War never changes, but the way we take care of our veterans must

“Planes and tanks and guns are a cost of war. So is taking care of the men and women who use those weapons and fight our wars.” – Bernie Sanders

The earliest evidence of warfare in the archaeological record only dates back to between 14,340 to 13,140 years ago; not even a blink of an eye in evolutionary terms. Chimpanzees — our closest evolutionary relatives with whom we share 99.9% of our DNA — have been known to engage in war as well, even at times drinking the blood of their enemies and tearing off and eating their limbs.

Wars today are fought for a variety of reasons: access to strategic resources like oil or, in the near future, waterideological and religious differences; access to trade routes or land; for profit; or perhaps for more personal reasons such as to protect what is ours, to protect our loved ones and to defend one’s country. However, whatever the reason, war is hell, and no one suffers more in war than the soldiers, their families and the innocent civilians caught in the war zone.

Imagine, if you will, that you have just enlisted in the military. You are disproportionately more like to be a racial minority or woman, and are most likely also from a poor background, i.e. the backbone of today’s US military. You have enlisted for personal reasons: to give your life meaning; to provide for your family or for college tuition reimbursement; to serve and protect your country and its citizens; to “fight the enemy;” to see the world; because it’s a job like any other; or because your father or mother fought before you and military life is in your blood. Whatever the reason, you are willing to risk your life and your physical and mental health for those values.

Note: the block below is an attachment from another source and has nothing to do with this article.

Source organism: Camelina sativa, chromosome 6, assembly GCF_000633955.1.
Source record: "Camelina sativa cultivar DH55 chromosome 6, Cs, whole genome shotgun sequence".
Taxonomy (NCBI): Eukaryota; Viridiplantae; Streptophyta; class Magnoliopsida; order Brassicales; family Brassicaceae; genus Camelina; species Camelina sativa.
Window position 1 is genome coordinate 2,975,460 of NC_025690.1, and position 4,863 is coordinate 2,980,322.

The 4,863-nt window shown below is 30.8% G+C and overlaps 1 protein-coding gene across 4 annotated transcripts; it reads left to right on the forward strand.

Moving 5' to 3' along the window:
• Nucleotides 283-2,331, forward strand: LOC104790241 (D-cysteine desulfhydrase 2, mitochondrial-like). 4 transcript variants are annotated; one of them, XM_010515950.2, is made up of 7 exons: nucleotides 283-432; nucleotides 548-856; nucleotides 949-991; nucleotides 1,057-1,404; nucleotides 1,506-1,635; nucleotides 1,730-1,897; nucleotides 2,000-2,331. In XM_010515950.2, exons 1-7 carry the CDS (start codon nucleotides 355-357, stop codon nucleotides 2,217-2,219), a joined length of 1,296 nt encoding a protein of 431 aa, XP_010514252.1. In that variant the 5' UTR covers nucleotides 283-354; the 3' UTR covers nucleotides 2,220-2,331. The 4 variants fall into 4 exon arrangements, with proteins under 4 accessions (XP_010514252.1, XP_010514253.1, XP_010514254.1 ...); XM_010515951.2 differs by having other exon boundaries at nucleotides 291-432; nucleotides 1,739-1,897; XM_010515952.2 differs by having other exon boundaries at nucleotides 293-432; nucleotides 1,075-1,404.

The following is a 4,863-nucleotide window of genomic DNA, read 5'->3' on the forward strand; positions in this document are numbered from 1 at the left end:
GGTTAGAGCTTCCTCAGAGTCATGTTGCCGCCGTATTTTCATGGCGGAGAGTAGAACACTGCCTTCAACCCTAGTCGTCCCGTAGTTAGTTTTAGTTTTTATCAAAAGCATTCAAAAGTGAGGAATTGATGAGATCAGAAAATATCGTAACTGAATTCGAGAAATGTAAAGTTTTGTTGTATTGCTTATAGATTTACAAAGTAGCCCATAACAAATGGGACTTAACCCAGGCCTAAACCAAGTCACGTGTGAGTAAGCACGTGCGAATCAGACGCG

Today’s soldiers do not return home to ticker-tape parades and the thanks of a grateful nation, but aren’t they no less heroic than those who fought before them? Oftentimes they are physically scarred with missing limbs, or confined to wheelchairs; over 970,000 are registered with the Office of Veterans Affairs. Even those that physically appear to be fine are still suffering. An estimated 20% of Iraq and Afghanistan veterans return from the war suffering from diagnosable Post Traumatic Stress Disorder (PTSD), and this number is most likely far higher. Either way, one doesn’t have to be diagnosed with PTSD to suffer from what they have seen and experienced. Many have returned disillusioned and furious with the US government itself. Many have been ordered to commit one of the worst acts a human being can inflict on another human being: shooting and killing a man, woman or child.